UN Conference on Climate Change, Kenya, 6th to 17th November 2006. The Second Meeting of the Parties to the Protocol of Kyoto and the 12th Session of the Parties to the Convention on Climate Change since the Rio Summit, 1992, were held in Nairobi, Kenya, Africa this year.
Nairobi was a fitting venue for these meetings because Africa is the continent which stands to lose out most in an eventual scenario of climate change yet the one which contributes least to GEG (Greenhouse Effect Gases) emissions.
Whatever the causes of global warming (and the scientific community is divided on this issue) there remain a considerable number of threats to the environment and whether real or perceived, whether imminent or possible, Mankind has to be ready to address them before the effects forecast by the most pessimistic are felt.
The possible and potential victims are all of us, as the world’s natural and cultural heritage is a potential victim of flood and drought cycles, changes in humidity levels and soils, due to climate change. The melting of polar ice caps and the flooding of coastal cities is a phenomemon which, if it happens, will affect all the continents.
However, the Conference in Nairobi was not only alarm and bad news, hype and hyperbole. The basic message which summarizes this conference is that there is still time to reverse the negative effects of industrialization and that if the world pulls together, much can be done to make sure that the worst scenarios predicted by the pessimists never take shape.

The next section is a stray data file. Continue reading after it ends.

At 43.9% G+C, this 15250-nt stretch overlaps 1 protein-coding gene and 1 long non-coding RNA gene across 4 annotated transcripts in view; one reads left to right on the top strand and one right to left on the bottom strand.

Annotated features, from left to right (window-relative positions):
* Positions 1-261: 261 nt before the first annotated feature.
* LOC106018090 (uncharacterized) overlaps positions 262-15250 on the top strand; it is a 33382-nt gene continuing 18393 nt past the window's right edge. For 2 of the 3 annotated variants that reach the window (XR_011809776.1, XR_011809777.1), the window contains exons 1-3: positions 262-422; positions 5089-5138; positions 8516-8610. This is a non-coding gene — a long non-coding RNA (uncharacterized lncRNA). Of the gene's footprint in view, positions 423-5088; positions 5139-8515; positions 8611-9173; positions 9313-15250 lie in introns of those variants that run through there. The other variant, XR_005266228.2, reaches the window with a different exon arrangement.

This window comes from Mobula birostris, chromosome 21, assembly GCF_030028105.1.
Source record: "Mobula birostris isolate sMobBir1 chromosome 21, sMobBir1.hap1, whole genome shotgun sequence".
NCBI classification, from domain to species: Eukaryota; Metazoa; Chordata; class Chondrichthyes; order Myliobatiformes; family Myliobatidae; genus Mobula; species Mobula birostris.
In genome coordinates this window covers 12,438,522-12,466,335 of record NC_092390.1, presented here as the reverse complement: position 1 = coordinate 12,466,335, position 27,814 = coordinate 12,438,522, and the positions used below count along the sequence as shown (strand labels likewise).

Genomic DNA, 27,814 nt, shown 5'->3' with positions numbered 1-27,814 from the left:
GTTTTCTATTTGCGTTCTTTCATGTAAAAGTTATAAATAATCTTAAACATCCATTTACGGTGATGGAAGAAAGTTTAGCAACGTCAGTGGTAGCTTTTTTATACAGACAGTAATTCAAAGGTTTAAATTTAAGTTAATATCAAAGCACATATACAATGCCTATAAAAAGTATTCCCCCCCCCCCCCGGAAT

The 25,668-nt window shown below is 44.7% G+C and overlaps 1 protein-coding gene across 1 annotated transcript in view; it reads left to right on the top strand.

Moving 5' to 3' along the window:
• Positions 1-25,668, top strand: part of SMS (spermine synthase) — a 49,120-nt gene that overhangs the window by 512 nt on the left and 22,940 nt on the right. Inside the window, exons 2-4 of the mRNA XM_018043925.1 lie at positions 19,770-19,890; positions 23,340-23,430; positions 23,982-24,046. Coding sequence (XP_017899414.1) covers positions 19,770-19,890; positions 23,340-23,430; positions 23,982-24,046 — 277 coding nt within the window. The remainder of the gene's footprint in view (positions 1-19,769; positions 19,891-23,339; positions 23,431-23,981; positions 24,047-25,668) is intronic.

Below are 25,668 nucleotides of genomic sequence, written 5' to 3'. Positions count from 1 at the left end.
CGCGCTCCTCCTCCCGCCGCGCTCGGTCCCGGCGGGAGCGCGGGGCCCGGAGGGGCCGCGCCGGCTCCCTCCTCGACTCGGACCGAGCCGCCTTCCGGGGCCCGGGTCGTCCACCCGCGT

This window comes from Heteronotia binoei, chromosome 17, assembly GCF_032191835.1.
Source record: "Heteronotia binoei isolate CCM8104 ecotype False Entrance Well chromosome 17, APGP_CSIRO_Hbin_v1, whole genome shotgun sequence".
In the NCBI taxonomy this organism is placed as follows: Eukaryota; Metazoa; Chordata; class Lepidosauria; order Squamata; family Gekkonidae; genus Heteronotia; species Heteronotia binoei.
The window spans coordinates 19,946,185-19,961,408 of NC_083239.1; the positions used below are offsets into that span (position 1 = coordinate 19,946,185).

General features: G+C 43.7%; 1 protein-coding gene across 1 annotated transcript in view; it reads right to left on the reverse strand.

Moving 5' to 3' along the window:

True, the World Meteorological Organization has proof that CO2 parts per million have risen from 340 in 1985 to 380 in 2005, some 13 per cent in 20 years yet it is also true that there are many solutions open ahead. This Conference in Nairobi aired various opinions about several possibilities.
Among these, for developing countries and especially relevant to Africa, are public awareness programmes on how to save water, development of new crops better suitable to changing environments, new planting programmes (including the plan to plant a billion trees in the next year) to combat desertification and infrastructures to supply water.
Greater research into, and eventual reliance upon, eco-friendly fuels (an area which is of growing importance in several African countries) will not only create a better environment but more immediately, new jobs.
The fact that we can end the year 2006 with the holding of the UN Conference on Climate Change in Africa, shortly after the China-Africa Summit in Beijing and the African Partnership Forum in Moscow is a clear sign that today Africa is not a forgotten continent.
If one assumes that the two people who gave the interview indeed work for Russian special services, then they acted very unprofessionally and risky